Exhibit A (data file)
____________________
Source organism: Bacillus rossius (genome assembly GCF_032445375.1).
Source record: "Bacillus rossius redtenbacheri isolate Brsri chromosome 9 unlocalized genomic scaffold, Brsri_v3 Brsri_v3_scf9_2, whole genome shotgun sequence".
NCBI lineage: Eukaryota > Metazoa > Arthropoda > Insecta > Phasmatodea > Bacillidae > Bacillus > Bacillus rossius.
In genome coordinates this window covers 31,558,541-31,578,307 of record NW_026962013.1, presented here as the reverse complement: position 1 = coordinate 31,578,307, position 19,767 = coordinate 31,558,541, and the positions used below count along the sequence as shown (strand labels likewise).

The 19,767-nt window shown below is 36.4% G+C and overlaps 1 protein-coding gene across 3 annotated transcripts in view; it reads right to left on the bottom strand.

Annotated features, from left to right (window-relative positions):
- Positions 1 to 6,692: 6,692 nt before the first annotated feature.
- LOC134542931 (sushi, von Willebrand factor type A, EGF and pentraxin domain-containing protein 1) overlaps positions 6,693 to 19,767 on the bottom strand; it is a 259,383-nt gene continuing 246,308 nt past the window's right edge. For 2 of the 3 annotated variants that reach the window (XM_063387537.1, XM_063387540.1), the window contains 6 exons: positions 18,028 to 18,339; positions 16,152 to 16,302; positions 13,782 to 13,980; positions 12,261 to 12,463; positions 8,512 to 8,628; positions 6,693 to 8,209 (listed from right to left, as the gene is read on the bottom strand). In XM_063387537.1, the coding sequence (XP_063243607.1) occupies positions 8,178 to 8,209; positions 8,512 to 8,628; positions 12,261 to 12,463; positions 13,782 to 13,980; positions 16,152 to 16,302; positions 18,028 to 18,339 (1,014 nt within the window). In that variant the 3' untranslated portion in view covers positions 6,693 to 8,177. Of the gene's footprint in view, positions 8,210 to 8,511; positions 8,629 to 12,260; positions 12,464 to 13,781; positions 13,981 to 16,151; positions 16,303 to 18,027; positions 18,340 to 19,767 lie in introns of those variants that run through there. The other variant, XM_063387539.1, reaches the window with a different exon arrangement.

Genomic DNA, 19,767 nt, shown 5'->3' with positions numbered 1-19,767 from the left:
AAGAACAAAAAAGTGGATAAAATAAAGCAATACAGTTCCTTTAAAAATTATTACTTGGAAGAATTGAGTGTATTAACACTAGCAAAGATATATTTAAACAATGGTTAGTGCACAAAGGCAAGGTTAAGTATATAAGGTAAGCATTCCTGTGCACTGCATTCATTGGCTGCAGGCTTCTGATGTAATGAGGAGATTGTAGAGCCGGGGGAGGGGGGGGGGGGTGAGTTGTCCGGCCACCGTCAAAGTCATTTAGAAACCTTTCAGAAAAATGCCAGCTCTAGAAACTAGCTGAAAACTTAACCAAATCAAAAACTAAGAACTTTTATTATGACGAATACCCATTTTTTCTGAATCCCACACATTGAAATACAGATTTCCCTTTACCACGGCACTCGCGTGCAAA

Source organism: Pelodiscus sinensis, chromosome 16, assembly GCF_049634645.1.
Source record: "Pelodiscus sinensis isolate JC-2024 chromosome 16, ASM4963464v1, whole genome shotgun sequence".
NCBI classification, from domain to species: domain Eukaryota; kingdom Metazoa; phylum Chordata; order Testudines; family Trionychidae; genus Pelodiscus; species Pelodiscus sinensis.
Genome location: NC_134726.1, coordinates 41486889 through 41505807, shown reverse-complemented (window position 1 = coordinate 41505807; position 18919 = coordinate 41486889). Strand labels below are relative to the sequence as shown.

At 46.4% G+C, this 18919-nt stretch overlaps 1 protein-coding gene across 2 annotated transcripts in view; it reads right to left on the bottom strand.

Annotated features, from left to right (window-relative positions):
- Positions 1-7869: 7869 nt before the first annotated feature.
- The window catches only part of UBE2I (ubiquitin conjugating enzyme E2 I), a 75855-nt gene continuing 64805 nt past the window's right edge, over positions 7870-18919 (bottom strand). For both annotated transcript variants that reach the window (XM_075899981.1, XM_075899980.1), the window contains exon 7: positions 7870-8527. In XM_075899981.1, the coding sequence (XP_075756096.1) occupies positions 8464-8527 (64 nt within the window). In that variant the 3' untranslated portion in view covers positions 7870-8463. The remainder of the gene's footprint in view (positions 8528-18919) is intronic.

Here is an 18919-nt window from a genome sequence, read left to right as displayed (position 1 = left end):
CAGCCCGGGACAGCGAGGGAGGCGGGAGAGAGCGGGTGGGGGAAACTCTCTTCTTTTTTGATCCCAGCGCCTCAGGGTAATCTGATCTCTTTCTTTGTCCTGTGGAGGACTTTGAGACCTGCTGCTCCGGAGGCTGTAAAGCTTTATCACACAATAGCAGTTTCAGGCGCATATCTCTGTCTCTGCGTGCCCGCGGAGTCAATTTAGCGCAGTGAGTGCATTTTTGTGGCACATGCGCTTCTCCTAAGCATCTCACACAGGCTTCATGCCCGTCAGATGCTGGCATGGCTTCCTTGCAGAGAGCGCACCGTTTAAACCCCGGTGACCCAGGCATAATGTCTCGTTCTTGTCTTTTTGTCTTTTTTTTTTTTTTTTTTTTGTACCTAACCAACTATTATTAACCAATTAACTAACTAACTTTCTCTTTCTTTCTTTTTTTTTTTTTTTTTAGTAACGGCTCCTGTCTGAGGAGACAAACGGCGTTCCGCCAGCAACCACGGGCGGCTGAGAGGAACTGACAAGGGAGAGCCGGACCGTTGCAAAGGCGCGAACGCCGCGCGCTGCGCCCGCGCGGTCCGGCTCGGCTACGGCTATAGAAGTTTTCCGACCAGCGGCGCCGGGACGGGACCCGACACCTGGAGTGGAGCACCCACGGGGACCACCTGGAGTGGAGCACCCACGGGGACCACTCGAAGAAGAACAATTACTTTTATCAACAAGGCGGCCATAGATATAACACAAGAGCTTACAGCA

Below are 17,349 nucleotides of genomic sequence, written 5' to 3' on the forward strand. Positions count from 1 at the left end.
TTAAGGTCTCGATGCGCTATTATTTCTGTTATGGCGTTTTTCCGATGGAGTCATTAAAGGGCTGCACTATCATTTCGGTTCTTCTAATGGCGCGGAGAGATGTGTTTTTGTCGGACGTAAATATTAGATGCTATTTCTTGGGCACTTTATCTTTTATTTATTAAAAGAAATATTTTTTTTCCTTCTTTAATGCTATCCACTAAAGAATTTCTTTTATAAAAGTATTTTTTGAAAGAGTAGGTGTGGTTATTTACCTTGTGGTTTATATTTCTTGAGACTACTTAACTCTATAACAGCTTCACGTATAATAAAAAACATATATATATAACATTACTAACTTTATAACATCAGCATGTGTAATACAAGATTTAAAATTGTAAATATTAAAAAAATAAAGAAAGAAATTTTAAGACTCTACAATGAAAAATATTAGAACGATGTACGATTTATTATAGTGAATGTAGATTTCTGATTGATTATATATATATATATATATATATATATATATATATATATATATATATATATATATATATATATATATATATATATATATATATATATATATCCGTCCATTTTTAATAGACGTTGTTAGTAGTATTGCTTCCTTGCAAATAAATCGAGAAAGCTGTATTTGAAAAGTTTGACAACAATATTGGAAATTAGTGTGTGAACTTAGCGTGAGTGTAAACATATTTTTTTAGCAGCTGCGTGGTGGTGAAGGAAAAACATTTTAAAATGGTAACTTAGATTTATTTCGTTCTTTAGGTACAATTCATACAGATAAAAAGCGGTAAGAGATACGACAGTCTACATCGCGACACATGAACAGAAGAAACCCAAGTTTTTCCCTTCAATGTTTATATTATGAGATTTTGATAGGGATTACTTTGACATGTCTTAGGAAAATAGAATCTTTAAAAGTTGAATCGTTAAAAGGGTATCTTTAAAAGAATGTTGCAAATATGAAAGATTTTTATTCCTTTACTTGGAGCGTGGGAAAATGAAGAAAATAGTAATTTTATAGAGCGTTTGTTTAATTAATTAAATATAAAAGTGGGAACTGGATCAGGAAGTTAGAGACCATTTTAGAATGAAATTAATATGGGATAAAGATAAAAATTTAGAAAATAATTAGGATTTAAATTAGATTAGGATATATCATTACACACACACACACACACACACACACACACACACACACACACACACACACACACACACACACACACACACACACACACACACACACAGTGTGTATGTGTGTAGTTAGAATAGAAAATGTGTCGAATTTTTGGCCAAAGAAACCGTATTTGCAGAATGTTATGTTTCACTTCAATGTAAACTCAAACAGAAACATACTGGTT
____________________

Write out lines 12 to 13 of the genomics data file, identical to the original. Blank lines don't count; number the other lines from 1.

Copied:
Source record: "Pelodiscus sinensis isolate JC-2024 chromosome 16, ASM4963464v1, whole genome shotgun sequence".
NCBI classification, from domain to species: domain Eukaryota; kingdom Metazoa; phylum Chordata; order Testudines; family Trionychidae; genus Pelodiscus; species Pelodiscus sinensis.